If you’ve followed my work much at all you will know that I come to an affirming position on same-sex relations in the church by following biblical trajectories to conclusions that the biblical writers themselves do not draw. In all, I see us faced with the need to rearticulate what it means to be the faithful people of God, united to Christ in whom there is no longer Jew nor Greek, slave nor free, male and female.
As I said in a previous post, I believe that this involves us in affirming an equality in creation and in Christ that undermines the male superiority arguments against same-sex relations. The trajectory of equality, of the outworking of our identity in Christ, means that we have a responsibility to say Yes where previously the church has said No.
Here I want to talk about another facet of NT ethics that weakens the traditional position of the church: eschatology.
In Richard Hays’s landmark work on New Testament ethics, The Moral Vision of the New Testament, he shows that the grid for ethical reflection is comprised of community, cross, and new creation. My earlier argument corresponded to the cross and community pieces: the identity of the people of God is one of equality as the cross subverts worldly assessments of power and privilege. Today’s post takes up the “new creation” piece.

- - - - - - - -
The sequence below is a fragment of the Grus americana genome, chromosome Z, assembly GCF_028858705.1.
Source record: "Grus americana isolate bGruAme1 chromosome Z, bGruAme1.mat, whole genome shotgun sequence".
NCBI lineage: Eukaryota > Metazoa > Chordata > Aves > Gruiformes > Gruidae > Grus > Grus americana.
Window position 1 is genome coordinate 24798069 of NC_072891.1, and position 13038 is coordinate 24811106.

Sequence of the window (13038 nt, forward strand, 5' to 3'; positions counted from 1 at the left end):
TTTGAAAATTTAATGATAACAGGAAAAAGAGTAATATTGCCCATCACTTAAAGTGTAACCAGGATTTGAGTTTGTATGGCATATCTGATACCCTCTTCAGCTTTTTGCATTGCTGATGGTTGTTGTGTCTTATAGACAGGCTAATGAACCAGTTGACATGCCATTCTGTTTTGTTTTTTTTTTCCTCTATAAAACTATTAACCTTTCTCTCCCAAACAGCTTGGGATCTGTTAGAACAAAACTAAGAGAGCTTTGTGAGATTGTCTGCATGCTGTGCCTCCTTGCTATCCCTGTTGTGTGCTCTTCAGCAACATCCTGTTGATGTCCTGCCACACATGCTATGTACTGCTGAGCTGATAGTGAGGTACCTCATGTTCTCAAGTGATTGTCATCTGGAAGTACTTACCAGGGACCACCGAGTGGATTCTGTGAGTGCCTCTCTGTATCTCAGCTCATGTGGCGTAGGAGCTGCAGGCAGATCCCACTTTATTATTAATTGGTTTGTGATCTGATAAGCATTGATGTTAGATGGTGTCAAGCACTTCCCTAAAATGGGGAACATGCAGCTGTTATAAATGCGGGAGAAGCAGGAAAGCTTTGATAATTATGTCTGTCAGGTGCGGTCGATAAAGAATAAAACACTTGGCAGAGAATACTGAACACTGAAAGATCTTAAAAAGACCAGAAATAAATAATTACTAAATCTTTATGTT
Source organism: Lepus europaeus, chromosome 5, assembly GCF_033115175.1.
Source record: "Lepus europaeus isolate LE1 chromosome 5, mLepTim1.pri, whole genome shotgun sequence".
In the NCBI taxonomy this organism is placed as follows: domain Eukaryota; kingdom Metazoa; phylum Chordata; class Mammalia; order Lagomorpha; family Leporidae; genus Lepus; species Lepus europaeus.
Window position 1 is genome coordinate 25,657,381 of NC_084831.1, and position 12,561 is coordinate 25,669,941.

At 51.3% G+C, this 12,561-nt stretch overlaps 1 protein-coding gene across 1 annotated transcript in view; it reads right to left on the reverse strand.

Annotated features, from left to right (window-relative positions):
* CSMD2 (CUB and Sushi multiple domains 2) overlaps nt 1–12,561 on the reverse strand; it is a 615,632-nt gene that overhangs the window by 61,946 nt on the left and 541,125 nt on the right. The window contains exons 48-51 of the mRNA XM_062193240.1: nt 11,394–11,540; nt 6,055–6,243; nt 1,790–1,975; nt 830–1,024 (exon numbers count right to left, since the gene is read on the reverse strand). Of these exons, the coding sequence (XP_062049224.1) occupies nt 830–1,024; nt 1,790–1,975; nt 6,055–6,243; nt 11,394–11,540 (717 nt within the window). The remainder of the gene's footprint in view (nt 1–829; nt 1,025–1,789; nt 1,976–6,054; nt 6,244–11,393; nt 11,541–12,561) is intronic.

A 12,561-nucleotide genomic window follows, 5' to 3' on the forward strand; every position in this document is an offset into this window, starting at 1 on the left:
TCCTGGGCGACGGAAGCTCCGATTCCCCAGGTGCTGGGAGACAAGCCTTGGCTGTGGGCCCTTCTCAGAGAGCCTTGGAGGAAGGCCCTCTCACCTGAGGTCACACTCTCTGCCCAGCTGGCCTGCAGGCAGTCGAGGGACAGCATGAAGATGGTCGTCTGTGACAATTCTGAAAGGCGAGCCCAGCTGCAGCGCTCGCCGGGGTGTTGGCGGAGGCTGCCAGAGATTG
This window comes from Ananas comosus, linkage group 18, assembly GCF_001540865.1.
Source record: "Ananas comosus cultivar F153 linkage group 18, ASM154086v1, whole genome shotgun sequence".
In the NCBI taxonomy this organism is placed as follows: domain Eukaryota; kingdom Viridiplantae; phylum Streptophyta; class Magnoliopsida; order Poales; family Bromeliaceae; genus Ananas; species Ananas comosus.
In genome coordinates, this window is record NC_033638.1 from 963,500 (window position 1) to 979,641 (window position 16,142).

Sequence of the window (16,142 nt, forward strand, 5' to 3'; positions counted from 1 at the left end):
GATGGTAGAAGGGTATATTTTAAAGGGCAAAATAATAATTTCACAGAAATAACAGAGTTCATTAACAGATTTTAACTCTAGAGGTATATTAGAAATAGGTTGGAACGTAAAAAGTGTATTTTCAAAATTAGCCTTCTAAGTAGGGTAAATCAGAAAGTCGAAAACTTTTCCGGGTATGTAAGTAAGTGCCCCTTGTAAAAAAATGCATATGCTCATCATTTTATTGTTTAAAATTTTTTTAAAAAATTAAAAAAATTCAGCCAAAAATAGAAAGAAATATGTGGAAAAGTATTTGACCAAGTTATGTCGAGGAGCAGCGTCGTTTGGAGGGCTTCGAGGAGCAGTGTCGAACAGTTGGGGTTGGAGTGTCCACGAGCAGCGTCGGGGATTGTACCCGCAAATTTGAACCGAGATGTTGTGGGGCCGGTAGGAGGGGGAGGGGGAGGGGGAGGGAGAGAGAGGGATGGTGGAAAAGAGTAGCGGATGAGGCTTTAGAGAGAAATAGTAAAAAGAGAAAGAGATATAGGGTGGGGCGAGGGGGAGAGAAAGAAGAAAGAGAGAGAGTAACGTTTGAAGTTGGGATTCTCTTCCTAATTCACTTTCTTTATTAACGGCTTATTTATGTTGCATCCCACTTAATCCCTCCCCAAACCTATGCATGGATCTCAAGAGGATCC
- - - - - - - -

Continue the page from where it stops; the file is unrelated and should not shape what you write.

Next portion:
Gender and New Creation
Richard Hays himself recognizes that when Galatians 3:28 says that in Christ there is no longer… “male and female” it is making a profound statement about the arrival of new creation. Though Hays is a traditionalist when it comes to sexuality, he sees the verse undoing any notion that creation itself establishes male superiority in a complementarian fashion.
The reason for this is that Paul’s cadence changes. From saying, “No longer neither… nor…” he moves into “male and female.” The phrase he uses echoes Gen 1, when it says, “Male and female he created them.”
There are, of course, many things going on in Galatians. The most basic of these is that the marker of God’s people is no longer something carried around in distinctly male flesh (circumcision) but is shared by all (the Spirit). Paul is also arguing that all have the inheritance of Christ, the firstborn son. So equality is much more in the vein of Paul’s argument than sexuality per se.